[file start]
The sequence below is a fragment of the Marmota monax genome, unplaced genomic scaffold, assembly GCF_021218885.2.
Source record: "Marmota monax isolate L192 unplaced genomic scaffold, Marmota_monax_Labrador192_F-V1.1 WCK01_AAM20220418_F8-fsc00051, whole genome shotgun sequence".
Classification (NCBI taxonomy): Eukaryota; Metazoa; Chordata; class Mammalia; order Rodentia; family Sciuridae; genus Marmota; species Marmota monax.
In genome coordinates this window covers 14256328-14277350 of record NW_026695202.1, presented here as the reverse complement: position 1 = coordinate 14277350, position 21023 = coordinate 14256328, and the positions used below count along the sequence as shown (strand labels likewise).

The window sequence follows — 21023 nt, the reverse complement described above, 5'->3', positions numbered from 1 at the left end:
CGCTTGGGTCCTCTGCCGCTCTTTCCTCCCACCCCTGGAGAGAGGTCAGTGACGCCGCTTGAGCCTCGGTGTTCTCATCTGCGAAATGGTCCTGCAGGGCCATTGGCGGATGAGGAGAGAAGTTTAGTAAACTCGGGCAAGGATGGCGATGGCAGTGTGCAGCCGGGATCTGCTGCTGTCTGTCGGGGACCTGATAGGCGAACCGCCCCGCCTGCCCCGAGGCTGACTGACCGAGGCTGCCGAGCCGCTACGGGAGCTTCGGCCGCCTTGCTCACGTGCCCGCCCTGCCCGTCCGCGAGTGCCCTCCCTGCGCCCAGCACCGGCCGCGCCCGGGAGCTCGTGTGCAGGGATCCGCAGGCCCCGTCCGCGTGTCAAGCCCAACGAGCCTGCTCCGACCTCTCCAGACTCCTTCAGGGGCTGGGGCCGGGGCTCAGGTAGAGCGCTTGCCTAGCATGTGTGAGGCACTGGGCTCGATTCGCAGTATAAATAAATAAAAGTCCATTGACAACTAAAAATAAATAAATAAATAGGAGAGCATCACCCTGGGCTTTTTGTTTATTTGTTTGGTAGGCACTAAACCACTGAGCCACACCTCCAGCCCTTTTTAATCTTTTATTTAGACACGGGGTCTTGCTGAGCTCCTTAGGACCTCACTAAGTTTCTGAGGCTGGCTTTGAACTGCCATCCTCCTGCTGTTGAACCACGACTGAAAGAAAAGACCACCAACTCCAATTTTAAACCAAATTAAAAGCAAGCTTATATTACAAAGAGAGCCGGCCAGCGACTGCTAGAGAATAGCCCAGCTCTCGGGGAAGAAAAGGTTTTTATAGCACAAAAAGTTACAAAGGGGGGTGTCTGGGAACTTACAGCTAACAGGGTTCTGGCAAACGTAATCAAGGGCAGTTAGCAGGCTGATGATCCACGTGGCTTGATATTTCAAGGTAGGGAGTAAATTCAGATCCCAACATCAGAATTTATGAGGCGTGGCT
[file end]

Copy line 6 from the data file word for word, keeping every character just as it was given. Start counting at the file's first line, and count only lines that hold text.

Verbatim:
CGCTTGGGTCCTCTGCCGCTCTTTCCTCCCACCCCTGGAGAGAGGTCAGTGACGCCGCTTGAGCCTCGGTGTTCTCATCTGCGAAATGGTCCTGCAGGGCCATTGGCGGATGAGGAGAGAAGTTTAGTAAACTCGGGCAAGGATGGCGATGGCAGTGTGCAGCCGGGATCTGCTGCTGTCTGTCGGGGACCTGATAGGCGAACCGCCCCGCCTGCCCCGAGGCTGACTGACCGAGGCTGCCGAGCCGCTACGGGAGCTTCGGCCGCCTTGCTCACGTGCCCGCCCTGCCCGTCCGCGAGTGCCCTCCCTGCGCCCAGCACCGGCCGCGCCCGGGAGCTCGTGTGCAGGGATCCGCAGGCCCCGTCCGCGTGTCAAGCCCAACGAGCCTGCTCCGACCTCTCCAGACTCCTTCAGGGGCTGGGGCCGGGGCTCAGGTAGAGCGCTTGCCTAGCATGTGTGAGGCACTGGGCTCGATTCGCAGTATAAATAAATAAAAGTCCATTGACAACTAAAAATAAATAAATAAATAGGAGAGCATCACCCTGGGCTTTTTGTTTATTTGTTTGGTAGGCACTAAACCACTGAGCCACACCTCCAGCCCTTTTTAATCTTTTATTTAGACACGGGGTCTTGCTGAGCTCCTTAGGACCTCACTAAGTTTCTGAGGCTGGCTTTGAACTGCCATCCTCCTGCTGTTGAACCACGACTGAAAGAAAAGACCACCAACTCCAATTTTAAACCAAATTAAAAGCAAGCTTATATTACAAAGAGAGCCGGCCAGCGACTGCTAGAGAATAGCCCAGCTCTCGGGGAAGAAAAGGTTTTTATAGCACAAAAAGTTACAAAGGGGGGTGTCTGGGAACTTACAGCTAACAGGGTTCTGGCAAACGTAATCAAGGGCAGTTAGCAGGCTGATGATCCACGTGGCTTGATATTTCAAGGTAGGGAGTAAATTCAGATCCCAACATCAGAATTTATGAGGCGTGGCT